Have you ever used or thought of using your HMI as a network monitoring tool?
What if your HMI system was used for more than just an operational tool? What if it can also help you, as a control system engineer, with system documentation, network troubleshooting and much more?
I have found great benefit in the integrated nature of modern control systems. Rockwell has built on the Cisco operating system within their Stratix model switches.
While the Stratix switch configures the same as any other Cisco switch, its integration capabilities make it a nice choice to use in a ControlLogix configuration.
I have found many instances in which I was able to obtain needed documentation or troubleshoot a network issue in seconds without ever having to open an SSH session or drag a laptop with a console cable to a network switch to connect to it.
Preparing your Stratix Switch for integration to ControlLogix:
1) Run the global command: “macro global trace ab-global $cip_vlan 1” in your stratix switch. (NOTE: Substitute vlan 1 for the actual vlan your switch is configured for)
2) Run the following commands: “service-policy input CIP-PTP-Traffic” and “alarm profile ab-alarm” on each Switch Port that you will get CIP traffic from.
3) Reference Rockwell Tech Note 732114 (requires support contract – ed.)
Integrating your Stratix Switch to ControlLogix:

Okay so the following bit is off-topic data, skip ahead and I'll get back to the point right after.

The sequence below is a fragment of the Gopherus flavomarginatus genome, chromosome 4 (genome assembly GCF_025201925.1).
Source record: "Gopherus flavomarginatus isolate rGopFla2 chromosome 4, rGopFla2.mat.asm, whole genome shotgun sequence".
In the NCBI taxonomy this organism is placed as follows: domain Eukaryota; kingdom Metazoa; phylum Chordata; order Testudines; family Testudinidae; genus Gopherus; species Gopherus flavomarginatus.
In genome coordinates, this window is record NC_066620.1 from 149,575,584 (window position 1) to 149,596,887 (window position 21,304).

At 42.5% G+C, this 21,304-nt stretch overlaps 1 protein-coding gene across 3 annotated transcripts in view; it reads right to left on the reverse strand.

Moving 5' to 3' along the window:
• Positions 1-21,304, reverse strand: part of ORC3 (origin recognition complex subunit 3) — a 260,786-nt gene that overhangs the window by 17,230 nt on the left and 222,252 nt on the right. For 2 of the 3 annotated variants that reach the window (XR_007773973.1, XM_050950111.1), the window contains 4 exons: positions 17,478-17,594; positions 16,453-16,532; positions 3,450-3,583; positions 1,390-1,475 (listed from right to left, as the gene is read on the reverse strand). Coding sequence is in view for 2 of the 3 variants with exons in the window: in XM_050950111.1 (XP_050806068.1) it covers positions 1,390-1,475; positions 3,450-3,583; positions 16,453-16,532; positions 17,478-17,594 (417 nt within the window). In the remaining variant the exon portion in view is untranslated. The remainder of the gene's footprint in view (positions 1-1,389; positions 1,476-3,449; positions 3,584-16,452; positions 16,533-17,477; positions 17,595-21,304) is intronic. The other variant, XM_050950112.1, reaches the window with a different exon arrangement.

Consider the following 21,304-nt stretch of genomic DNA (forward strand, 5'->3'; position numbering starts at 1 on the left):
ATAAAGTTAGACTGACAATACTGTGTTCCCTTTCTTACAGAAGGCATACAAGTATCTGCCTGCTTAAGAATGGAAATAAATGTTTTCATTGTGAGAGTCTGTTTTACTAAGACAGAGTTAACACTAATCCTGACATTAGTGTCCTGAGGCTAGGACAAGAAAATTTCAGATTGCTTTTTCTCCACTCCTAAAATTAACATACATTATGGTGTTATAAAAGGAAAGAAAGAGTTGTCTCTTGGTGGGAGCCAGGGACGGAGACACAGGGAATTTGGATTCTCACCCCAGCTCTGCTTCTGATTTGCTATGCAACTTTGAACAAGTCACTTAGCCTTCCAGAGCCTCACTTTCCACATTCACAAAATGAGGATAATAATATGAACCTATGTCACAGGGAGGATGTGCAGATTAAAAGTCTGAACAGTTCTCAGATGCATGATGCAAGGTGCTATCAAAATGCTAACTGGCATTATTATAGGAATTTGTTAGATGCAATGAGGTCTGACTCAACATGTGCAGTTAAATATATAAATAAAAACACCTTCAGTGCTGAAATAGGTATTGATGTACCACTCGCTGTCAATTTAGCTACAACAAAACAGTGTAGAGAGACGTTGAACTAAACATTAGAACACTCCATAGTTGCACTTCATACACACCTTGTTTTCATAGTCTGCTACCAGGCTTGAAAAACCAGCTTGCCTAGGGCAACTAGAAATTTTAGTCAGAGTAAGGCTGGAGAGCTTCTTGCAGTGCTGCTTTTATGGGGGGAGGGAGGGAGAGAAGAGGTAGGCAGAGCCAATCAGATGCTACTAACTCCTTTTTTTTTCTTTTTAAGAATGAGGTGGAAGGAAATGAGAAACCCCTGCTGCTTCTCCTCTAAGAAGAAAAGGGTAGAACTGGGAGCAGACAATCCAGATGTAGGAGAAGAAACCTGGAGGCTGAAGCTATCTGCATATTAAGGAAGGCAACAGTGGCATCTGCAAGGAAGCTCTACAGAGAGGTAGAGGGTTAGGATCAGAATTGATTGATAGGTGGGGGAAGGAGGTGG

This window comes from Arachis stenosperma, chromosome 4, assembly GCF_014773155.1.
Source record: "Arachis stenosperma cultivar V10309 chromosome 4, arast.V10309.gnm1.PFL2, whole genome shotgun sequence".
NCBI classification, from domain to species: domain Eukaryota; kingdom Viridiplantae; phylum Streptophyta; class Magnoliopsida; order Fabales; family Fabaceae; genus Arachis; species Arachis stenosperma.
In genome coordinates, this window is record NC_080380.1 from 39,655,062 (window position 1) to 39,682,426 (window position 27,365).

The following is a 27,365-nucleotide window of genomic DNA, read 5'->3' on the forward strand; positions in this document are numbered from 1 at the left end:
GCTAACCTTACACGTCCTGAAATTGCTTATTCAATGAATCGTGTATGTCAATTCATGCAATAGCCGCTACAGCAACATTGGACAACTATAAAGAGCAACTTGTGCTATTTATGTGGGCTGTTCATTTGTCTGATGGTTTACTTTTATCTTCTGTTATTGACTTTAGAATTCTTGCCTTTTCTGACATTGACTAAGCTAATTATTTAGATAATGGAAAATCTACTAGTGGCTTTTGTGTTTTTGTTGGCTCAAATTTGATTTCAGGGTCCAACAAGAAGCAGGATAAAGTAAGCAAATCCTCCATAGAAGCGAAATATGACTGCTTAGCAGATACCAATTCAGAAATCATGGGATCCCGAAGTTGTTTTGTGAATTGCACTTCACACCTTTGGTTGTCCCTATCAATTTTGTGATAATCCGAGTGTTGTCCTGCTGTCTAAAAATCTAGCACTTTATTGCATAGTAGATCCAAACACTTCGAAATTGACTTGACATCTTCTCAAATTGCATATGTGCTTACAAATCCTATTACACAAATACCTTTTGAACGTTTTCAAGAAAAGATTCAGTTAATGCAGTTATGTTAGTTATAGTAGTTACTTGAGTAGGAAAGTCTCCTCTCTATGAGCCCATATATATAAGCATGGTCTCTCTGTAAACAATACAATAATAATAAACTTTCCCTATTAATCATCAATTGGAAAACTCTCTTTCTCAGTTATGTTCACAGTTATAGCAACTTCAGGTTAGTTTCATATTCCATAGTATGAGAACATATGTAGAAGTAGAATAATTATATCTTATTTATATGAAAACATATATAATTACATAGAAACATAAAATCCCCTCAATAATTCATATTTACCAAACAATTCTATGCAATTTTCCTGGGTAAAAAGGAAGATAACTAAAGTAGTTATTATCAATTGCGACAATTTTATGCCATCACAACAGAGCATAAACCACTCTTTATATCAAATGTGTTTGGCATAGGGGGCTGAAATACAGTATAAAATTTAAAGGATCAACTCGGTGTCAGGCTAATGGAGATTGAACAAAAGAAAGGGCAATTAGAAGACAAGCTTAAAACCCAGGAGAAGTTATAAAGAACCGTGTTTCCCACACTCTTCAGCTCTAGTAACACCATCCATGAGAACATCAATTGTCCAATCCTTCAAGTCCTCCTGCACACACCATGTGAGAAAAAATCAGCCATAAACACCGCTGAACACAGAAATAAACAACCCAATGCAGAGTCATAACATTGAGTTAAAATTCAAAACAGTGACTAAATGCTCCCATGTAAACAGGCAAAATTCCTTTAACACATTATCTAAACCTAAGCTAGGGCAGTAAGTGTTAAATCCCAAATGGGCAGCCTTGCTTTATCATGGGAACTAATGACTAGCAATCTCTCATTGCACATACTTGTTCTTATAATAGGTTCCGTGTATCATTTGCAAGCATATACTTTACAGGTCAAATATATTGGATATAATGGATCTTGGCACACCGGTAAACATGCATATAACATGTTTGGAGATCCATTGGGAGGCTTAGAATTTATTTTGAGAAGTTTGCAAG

4) First, you will need to download the needed AOP (Add-On Profile) from Rockwell for your Logix Designer system. Reference Tech Note: 504868 for more information on downloading the 1783EtherNet Switch AOP.
5) After downloading and installing the needed AOP files, you will need to reboot your PC. You should now be able to add a Stratix switch into your Logix Designer Project.
6) In the logix Designer application, In the I/O Tree, right-click and select “New Module” and follow the prompts to add the correct model of Stratix Switch that you are using.
7) After creating the module, view the module defined tags in your controller tag database:
You will now be able to monitor important switch information via your HMI system.
The following is a simple illustration, but with a little imagination, this can get as informative and valuable as you envision it to be:
If you are looking to create dynamic data, documentation and troubleshooting tools in your control system, a great way to start is by using the integration tools that are available to you.
Though these tools are known, they are often overlooked and left without implementation. Go that extra step and make troubleshooting simple when you need it down the road.
The only limit to this kind of opportunity is our imaginations.
Written by Brandon Cooper
Senior Controls Engineer and Freelance Writer
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